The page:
2005: One of the main problems I was
having with the old engine was its ability
to suck up the slightest splash into the air
intake. The mechanical fan threw water
perfectly up into it. I didn't bother to
drain the cylinders then, I just cranked
until the engine started. I am a little more
protective of the new engine, so I decided
to do it right, and build a snorkel.
The first thing I did
was source a flexible tubing that was also
heat resistant. I found some in the Aircraft
Spruce catalog, which is used for aircraft
ducting. I could get 4.5" ducting that was
good to 450 degrees Fahrenheit. It was
expensive though, at $8 a foot.
The plan was to modify my truck
old intake so that the ducting could be attached to it
with a large hose clamp. I bent a ring of sheet metal
and TIG welded it to the intake. The metal of the intake
was about .020" thick, so welded it required a fine
touch and alot of patients. The result worked VERY well,
and looked pretty good if you ask me.
Notice the rubber on the inside
of the hose clamp. I had to painstakingly epoxy a sliced
rubber tube to the clamp so that it wouldn't bite into
the relatively soft ducting, which doesn't have the best
Since the jeep has a one-piece front end that hinges
up like a giant hood, the common snorkel design of an exit through the
fender would not work here. After much thought, I decided that going though
the firewall was the best choice. I TIG welded an aluminum adaptor that
would bolt to the firewall and have round rings on each side that the
ducting could mount to, very similar to the intake ring.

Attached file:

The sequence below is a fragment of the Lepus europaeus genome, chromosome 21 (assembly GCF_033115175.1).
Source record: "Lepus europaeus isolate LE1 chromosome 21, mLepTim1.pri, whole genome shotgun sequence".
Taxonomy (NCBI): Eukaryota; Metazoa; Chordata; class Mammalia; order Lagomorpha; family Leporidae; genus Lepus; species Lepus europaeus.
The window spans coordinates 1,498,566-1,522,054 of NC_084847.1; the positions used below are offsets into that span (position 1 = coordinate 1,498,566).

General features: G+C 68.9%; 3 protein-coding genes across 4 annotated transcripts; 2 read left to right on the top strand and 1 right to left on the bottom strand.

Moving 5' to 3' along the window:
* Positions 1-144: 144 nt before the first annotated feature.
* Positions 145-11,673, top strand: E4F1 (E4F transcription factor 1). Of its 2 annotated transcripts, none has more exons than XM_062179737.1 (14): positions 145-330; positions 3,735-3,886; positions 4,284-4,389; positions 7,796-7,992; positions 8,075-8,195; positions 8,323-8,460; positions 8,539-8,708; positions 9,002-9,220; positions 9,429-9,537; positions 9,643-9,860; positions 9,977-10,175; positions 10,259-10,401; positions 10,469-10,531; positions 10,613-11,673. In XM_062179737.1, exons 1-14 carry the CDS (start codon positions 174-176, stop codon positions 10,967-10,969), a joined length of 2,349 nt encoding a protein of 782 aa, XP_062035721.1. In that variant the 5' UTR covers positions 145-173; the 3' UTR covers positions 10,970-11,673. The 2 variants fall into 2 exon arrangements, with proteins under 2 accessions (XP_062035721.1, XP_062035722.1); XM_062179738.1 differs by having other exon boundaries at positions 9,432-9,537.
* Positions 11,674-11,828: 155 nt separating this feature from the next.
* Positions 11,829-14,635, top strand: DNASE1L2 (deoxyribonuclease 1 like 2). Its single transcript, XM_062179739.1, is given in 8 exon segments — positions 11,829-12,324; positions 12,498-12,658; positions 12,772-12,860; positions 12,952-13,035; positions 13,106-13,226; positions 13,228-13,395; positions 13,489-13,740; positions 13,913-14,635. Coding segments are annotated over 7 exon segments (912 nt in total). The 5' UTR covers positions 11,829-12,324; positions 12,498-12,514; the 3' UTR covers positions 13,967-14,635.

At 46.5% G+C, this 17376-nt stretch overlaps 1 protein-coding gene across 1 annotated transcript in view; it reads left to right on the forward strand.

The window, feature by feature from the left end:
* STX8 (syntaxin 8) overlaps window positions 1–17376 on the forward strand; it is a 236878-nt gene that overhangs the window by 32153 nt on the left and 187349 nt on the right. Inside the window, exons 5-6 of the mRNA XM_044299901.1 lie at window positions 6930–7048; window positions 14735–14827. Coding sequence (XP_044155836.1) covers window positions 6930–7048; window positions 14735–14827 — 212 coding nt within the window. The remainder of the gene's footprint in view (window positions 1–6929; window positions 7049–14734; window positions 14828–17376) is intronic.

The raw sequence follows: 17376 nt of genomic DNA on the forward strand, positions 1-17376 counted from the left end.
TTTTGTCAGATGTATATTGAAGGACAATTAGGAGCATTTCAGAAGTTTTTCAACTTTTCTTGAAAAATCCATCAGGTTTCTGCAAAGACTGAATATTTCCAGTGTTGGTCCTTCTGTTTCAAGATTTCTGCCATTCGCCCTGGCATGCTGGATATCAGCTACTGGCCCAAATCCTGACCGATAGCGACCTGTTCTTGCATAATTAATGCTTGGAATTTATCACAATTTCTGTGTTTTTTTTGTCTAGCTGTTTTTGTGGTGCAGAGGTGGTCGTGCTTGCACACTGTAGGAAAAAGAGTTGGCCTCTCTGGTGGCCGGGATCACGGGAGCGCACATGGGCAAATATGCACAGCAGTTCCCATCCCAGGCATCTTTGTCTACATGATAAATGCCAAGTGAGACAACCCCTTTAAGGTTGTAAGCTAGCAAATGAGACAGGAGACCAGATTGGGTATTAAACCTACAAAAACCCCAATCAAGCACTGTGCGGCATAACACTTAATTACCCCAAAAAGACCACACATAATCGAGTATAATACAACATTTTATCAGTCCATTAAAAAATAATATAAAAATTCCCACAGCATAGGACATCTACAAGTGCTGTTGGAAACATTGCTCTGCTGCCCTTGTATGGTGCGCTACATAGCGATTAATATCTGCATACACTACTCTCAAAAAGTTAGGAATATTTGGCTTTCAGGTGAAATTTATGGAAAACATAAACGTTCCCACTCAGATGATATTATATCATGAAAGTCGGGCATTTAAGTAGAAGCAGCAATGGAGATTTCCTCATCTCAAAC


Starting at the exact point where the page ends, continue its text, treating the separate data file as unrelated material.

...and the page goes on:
A picture of me torch
cutting a round hole for the giant aluminum flange.
A slightly block photo of the flange in place. I
then RTVed and screwed it to the firewall. You can
see the semicircle I had to cut out of the battery
tray to allow the ducting to come straight out.
A movie of fitting the flange
in. (Hey I got it, why not use it....)
Working on the
The final product forward of
For the rear, the hose was
simply run along the bottom edge of the passenger
compartment, next to the seat and up the roll bar. I
had to hack a big chunk out of the passenger seat
mount, but eventually got it to fit well. I use PVC
for the straight parts: up the roll bar and along
the floorboard. For temporary use, I added 2 90
degree turns to the top of the PVC so that water
wouldn't simply run down it.
I found a major leak in the
system the first time out though, and the engine
took a big gulp of water here.
The air cleaner I use (K&N)
was slightly taller than the stock one, so that when
the top of the intake was bolted down, it left a
slight gap around the rim. That problem was solve
when I epoxied a thin piece of rubber all around the